US$5.9m project launched to stem illicit financial flows from Africa.
The African Development Bank and the Coalition for Dialogue on Africa (CoDA) have officially launched a three-year support project to improve regional coherent and coordinated response to illicit financial flows. The project will help African stakeholders actively engaged in stemming such flows to improve domestic revenue mobilisation in African countries.
The launch of the African Financial Integrity and Accountability Support Project (AFIAP) took place at the African Union headquarters on 7th March. The project aims to improve regional coordination of combating illicit financial flows and the oversight and accountability of public finances for optimal revenue mobilisation and management in African countries. It will support the coordinated implementation of recommendations of the High-Level Panel on Illicit Financial Flows, and the implementation of joint strategies and initiatives related to international taxation.
The grant will support CoDA in its role as the secretariat of both the AU High-Level Panel on IFFs, the Joint Secretariat of the Consortium to Stem IFFs from Africa, and the annual African Fiscal Policy Forum. The support will foster a coherent African response to illicit flows, in line with the AU Assembly Special Declaration on IFFs passed in January 2015, and will advance Africa’s continent-wide asset recovery agenda encapsulated in the Common African Position on Asset Recovery (CAPAR) adopted in February 2020. This will be carried out by CoDA, the African Union Commission Departments of Economic Development, Trade, Tourism, Industry and Minerals and Political Affairs, and Peace and Security, in collaboration with other national, regional and global actors.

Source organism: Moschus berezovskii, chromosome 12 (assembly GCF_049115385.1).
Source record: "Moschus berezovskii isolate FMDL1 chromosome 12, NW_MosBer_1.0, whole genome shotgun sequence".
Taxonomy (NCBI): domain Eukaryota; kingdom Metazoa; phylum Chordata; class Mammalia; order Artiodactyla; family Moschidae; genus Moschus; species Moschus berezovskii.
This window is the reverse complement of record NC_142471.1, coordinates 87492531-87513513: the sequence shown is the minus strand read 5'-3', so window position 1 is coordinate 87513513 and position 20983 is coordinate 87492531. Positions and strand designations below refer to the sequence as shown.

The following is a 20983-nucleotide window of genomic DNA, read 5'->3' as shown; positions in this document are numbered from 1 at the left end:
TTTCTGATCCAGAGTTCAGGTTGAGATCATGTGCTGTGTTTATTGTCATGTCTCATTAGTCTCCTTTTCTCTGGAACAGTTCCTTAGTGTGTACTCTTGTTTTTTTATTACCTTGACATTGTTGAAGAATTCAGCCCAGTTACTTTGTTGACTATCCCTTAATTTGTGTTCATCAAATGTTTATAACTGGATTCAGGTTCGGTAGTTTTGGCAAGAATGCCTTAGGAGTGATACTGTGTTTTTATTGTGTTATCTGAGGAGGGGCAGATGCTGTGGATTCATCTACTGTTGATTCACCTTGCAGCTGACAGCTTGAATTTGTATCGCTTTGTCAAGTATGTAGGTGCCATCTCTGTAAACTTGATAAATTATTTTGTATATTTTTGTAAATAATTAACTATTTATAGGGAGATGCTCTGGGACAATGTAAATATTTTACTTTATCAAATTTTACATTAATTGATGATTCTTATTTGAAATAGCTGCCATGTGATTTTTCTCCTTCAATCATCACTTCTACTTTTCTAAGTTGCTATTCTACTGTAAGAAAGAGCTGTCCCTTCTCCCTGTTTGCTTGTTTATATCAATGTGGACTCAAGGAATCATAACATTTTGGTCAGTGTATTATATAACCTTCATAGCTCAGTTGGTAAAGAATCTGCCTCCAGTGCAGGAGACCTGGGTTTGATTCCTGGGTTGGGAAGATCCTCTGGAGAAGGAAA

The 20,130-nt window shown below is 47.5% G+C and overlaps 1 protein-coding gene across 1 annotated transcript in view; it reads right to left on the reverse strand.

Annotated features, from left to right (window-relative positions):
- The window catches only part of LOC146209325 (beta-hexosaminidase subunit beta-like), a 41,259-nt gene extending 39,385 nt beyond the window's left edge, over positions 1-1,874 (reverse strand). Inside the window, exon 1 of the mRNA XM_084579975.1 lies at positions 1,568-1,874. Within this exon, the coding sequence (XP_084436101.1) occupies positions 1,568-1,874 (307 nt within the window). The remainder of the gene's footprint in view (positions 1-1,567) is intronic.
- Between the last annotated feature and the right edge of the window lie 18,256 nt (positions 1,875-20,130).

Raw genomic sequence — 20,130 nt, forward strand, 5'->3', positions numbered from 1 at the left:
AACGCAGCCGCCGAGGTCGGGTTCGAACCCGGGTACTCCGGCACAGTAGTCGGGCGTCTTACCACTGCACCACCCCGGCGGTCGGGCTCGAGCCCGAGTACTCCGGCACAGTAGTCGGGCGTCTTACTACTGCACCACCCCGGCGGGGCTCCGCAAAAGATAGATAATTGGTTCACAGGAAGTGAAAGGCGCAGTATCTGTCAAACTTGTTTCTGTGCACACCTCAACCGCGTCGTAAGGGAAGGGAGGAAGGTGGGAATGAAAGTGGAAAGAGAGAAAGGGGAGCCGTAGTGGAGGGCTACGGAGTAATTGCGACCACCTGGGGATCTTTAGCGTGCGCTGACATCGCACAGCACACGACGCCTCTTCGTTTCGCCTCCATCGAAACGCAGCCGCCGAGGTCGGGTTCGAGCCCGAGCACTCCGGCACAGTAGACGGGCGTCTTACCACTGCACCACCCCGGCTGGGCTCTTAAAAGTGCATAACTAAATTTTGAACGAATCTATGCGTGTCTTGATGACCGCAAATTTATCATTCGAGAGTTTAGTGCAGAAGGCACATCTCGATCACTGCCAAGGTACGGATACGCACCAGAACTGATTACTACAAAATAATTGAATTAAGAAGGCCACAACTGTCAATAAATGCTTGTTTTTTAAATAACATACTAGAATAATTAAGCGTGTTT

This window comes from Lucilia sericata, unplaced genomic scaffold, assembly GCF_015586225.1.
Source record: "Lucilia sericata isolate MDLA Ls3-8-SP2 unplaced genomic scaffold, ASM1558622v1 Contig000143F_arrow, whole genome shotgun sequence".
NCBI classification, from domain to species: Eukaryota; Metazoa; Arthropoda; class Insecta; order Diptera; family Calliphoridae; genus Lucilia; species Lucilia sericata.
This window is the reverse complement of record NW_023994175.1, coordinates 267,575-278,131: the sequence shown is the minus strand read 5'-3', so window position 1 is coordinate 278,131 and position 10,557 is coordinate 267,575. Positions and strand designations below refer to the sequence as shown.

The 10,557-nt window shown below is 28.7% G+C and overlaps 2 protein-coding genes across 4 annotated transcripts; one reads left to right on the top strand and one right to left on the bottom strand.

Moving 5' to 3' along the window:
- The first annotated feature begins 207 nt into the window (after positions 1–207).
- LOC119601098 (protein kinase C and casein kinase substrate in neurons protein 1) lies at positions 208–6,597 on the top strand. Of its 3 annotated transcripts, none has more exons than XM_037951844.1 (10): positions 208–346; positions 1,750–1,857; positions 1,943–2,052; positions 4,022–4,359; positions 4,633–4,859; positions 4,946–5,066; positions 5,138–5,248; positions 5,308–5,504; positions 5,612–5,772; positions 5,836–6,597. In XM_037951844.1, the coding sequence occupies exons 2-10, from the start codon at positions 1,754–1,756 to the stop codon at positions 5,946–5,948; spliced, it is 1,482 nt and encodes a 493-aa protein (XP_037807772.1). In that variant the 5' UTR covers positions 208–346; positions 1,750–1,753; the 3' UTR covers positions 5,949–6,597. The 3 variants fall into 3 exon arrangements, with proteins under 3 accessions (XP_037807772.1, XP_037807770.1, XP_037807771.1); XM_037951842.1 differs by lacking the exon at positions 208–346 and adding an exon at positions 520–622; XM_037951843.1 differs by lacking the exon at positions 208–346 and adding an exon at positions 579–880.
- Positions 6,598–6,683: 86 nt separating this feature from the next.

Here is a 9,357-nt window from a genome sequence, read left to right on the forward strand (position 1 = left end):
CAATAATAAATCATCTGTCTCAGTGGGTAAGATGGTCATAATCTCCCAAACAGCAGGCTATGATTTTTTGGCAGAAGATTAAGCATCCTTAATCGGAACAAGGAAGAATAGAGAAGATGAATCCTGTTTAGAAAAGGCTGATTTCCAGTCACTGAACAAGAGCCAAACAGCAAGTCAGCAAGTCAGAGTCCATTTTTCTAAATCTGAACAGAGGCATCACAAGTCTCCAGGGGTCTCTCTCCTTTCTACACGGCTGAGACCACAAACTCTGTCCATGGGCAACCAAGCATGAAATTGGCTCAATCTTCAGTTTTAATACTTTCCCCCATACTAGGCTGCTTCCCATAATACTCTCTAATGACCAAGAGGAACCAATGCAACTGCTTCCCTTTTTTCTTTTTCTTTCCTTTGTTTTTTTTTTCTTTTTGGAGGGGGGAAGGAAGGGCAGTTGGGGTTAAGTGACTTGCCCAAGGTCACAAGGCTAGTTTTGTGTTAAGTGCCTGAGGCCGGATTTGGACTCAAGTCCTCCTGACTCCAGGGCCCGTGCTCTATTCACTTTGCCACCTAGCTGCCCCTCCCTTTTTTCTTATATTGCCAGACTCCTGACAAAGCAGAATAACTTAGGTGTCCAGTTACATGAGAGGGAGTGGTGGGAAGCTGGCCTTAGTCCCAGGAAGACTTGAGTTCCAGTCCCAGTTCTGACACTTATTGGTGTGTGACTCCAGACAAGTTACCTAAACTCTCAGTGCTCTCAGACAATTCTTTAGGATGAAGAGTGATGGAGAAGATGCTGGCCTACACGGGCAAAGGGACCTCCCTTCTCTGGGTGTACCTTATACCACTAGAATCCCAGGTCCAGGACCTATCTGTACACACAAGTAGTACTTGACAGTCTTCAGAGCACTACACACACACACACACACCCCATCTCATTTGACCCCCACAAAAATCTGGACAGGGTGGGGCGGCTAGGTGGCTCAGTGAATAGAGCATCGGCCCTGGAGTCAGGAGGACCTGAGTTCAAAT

The project targets selected African Development Bank member-countries, with a particular emphasis on public sector capacities in low-income countries to reinforce resilience via training, policy research and advocacy activities.
The bank’s support is in line with the objectives of its Strategy for Economic Governance in Africa (2021–2025), its policy and strategic framework and action plan to prevent illicit financial flows in Africa (2017–2021, extended to 2023), and its ‘High Five’ objective that aims to “improve the quality of life” for the people of Africa. It is consistent with ongoing similar support to regional organisations to stem illicit flows from the African continent.
The ceremony was witnessed by the bank’s Deputy Director-General for Eastern Africa Regional and Business Delivery Office, Abdul Kamara and the Executive Director of CoDA / HLP Secretariat, Souad Aden-Osman. Several other officials from the secretariat, the African Union Commission and the bank also attended the event.
Abdul expressed satisfaction with the project, noting that it is in line with the High-Level Panel’s mandate to promote a coordinated response of the bank’s regional member-countries in ensuring that policies and practices are mobilised in addressing financial crime, tax avoidance, and money laundering. “In addition to combating illicit financial flows, this project will contribute to promoting greater efficiency in public financial management in order to boost revenue mobilisation and management,” Kamara said.
“CoDA welcomes this financial support of the AfDB. We are eager to work with the bank in ensuring Phase II of the implementation of the panel’s recommendations is well underway. This collaboration with the AfDB is highly useful in this regard, and on behalf of its Board of Directors and the High-Level Panel on IFFs from Africa, CoDA is thankful to the President, Management and Board of the AfDB for their continued support,” Aden-Osman said.